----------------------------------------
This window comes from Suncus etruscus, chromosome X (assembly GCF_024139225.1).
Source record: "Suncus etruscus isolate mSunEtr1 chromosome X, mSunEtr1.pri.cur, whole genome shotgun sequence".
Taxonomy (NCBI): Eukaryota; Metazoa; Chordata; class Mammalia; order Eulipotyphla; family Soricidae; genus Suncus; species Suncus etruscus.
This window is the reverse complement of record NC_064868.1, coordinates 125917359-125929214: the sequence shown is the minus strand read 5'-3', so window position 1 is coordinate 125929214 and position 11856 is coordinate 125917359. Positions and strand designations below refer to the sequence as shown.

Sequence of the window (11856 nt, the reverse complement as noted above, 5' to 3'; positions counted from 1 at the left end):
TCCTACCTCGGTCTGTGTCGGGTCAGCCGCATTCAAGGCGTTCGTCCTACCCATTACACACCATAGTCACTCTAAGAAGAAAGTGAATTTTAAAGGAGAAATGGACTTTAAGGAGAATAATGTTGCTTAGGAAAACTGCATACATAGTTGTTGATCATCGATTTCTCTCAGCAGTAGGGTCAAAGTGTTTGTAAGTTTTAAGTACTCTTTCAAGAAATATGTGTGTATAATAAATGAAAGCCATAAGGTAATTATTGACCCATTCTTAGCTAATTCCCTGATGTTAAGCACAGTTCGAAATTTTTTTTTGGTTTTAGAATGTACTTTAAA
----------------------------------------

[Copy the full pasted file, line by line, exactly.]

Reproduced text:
This window comes from Suncus etruscus, chromosome X (assembly GCF_024139225.1).
Source record: "Suncus etruscus isolate mSunEtr1 chromosome X, mSunEtr1.pri.cur, whole genome shotgun sequence".
Taxonomy (NCBI): Eukaryota; Metazoa; Chordata; class Mammalia; order Eulipotyphla; family Soricidae; genus Suncus; species Suncus etruscus.
This window is the reverse complement of record NC_064868.1, coordinates 125917359-125929214: the sequence shown is the minus strand read 5'-3', so window position 1 is coordinate 125929214 and position 11856 is coordinate 125917359. Positions and strand designations below refer to the sequence as shown.

Sequence of the window (11856 nt, the reverse complement as noted above, 5' to 3'; positions counted from 1 at the left end):
TCCTACCTCGGTCTGTGTCGGGTCAGCCGCATTCAAGGCGTTCGTCCTACCCATTACACACCATAGTCACTCTAAGAAGAAAGTGAATTTTAAAGGAGAAATGGACTTTAAGGAGAATAATGTTGCTTAGGAAAACTGCATACATAGTTGTTGATCATCGATTTCTCTCAGCAGTAGGGTCAAAGTGTTTGTAAGTTTTAAGTACTCTTTCAAGAAATATGTGTGTATAATAAATGAAAGCCATAAGGTAATTATTGACCCATTCTTAGCTAATTCCCTGATGTTAAGCACAGTTCGAAATTTTTTTTTGGTTTTAGAATGTACTTTAAA